• Mr Bill
      • 3 years ago

      TR actually measures what gets to the monitor.

      Interesting name…

      kind a reminds me of…

      “Is is solipsistic in here or is it just me?”

        • sophisticles
        • 3 years ago

        No, it doesn’t, by definition a monitor’s refresh rate is:

        [url<]http://www.windowscentral.com/what-does-refresh-rate-mean-your-pc-monitor[/url<] "The refresh rate of your monitor refers to how many times per second the screen refreshes the image on it. It's measured in hertz (Hz), and the higher the number the more times per second your monitor refreshes." It is impossible to display a number of frames greater than the refresh rate, what TR and all their fancy B.S. is measuring is how many frames are rendered internally by the graphics card, which means jack squat when the rate of rendered frames is greater than the refresh rate. It's no different than someone taking the exact same hamburger that everyone else serves but putting it in a fancy bag, still fattening, still greasy, still bad for you.

          • cygnus1
          • 3 years ago

          Have you heard of tearing? That’s the monitor displaying more frames per second than the refresh rate…

          • Mr Bill
          • 3 years ago

          No, its [url=https://techreport.com/review/24553/inside-the-second-with-nvidia-frame-capture-tools<] more like this.[/url<] I think there might be a later article that showed the setup and the latest rig better.

            • Jeff Kampman
            • 3 years ago

            We actually don’t use FCAT to gather frame-time data and haven’t for a long time. Scott explained why in this piece: [url<]https://techreport.com/blog/28679/is-fcat-more-accurate-than-fraps-for-frame-time-measurements[/url<]

            • Mr Bill
            • 3 years ago

            Oh! Thank you for correcting my error. 😉

          • Freon
          • 3 years ago

          Many of us are running variable sync monitors these days, or very high refresh monitors. I’m not sure average or flaky minimums are any better even if you are on a fixed 60hz monitor. Averaging something like 65fps with vsync off still doesn’t tell you much about slow downs. Or even with Vsync on, doesn’t tell you much about how much jutter or 30fps play you’ll actually see. Frametime data DOES give you a really good idea about how that may apply to your 60hz fixed monitor.

          Also, TR specifically calls out the 8.3ms, 16.67ms, 33.3ms. and 50ms frame time thresholds in their reviews which would give you a good idea the threshold for a standard 60hz fixed monitor, and these thresholds are visible in this article as well.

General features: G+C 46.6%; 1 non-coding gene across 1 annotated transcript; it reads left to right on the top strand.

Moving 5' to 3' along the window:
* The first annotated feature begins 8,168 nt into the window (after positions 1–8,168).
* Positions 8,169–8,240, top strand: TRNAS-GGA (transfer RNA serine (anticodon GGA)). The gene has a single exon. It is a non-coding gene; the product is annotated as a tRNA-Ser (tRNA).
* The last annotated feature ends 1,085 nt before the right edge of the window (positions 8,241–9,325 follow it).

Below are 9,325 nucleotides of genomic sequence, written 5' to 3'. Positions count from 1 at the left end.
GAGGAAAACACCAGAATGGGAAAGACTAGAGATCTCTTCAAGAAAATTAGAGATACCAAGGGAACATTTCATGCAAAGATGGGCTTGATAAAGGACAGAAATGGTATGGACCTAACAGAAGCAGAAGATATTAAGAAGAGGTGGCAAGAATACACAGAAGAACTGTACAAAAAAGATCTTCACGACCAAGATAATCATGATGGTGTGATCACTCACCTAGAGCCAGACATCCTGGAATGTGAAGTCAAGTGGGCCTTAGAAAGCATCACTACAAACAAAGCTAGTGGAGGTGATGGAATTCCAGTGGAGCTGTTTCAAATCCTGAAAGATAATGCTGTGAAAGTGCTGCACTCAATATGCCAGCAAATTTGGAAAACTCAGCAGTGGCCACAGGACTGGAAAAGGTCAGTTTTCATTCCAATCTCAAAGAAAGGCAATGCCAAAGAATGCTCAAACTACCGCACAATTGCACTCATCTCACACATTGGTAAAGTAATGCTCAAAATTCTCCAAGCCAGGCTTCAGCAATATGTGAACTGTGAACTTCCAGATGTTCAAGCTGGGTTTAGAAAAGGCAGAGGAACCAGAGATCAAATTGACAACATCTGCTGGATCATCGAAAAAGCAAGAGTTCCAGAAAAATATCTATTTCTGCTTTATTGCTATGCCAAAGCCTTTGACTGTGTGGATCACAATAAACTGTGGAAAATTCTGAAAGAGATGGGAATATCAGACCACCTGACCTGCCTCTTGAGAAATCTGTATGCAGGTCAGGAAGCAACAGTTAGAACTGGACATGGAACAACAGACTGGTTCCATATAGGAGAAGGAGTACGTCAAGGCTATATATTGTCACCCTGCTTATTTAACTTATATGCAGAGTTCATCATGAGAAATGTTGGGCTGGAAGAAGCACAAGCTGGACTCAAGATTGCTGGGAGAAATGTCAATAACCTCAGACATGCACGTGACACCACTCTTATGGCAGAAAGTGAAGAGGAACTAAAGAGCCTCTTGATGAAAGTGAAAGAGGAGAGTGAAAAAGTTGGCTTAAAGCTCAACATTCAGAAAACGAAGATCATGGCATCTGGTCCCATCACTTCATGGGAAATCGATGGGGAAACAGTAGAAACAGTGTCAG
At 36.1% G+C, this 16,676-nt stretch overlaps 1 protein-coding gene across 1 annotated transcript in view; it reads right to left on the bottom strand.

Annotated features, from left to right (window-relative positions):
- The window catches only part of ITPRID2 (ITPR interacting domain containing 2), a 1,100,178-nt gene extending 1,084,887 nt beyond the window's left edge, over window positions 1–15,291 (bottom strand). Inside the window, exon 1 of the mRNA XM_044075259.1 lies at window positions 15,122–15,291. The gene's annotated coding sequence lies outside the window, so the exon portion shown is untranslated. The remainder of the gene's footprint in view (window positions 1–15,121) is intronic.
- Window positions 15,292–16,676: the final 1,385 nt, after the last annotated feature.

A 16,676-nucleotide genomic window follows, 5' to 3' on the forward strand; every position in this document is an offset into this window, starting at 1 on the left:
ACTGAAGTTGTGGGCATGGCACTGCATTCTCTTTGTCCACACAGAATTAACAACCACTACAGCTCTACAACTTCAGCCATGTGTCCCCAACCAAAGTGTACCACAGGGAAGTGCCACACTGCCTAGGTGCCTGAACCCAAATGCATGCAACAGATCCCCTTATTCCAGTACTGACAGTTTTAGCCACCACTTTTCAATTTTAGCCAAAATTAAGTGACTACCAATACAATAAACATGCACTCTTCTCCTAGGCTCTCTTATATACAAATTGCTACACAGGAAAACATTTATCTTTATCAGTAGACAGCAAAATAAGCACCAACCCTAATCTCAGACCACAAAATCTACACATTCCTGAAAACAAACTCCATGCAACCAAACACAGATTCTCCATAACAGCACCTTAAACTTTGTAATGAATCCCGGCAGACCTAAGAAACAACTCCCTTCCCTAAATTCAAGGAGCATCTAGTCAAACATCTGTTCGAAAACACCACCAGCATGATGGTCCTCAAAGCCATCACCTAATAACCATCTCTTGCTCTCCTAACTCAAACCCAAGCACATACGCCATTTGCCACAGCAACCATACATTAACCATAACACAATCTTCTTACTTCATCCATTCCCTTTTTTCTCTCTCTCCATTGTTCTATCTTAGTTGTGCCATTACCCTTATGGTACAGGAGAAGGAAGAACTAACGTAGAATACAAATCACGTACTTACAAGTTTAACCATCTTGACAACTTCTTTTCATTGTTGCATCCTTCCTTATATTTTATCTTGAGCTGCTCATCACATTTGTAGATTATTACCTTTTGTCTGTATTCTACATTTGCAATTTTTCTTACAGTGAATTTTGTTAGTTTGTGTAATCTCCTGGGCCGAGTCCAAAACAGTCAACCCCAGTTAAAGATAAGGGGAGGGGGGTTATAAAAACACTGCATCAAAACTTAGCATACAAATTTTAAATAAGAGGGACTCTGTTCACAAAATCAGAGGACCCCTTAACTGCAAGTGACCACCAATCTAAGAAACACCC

• Andrew Lauritzen
      • 3 years ago

      Frankly, your mental model of what’s going on is too simple, and that’s why you’re not really understanding the core issues here. If you’re willing to learn I’d recommend you review some of TR’s earlier articles on this topic. Particularly focus on the discussion related to game simulation loops, back-pressure and update timers. Your view seems to be entirely focused on the display end and while things can certainly go wrong there as well, they often go wrong much earlier in the pipeline!

      • drfish
      • 3 years ago

      You got down-voted because of your inflammatory opening paragraph and final sentence. I’d wager that your post would have largely been ignored vote-wise if you had taken a different approach (even with that gem of a typo).

      For the most part, we’re a considerate and thoughtful bunch that’s fine with constructive criticism. Tweak your approach a little bit and we may have had a nice discussion instead of this dogpile.

        • derFunkenstein
        • 3 years ago

        Agreed. “Don’t be a dick” goes a long way around here, for sure, even if I ignore that advice myself from time to time.

          • Redocbew
          • 3 years ago

          DICK CONFIRMED!

          Hoping for another WTF notification here… 🙂

          And yes, I meant the other guy. I often have to remember the same thing sometimes. Helps to avoid catching a case of footinmouth disease. 🙂

      • Ifalna
      • 3 years ago

      “More importantly, all one has to do is look at console gaming, where a game like Halo, running at less than 30fps, on a PS or XBox gives a smooth and enjoyable gaming experience.”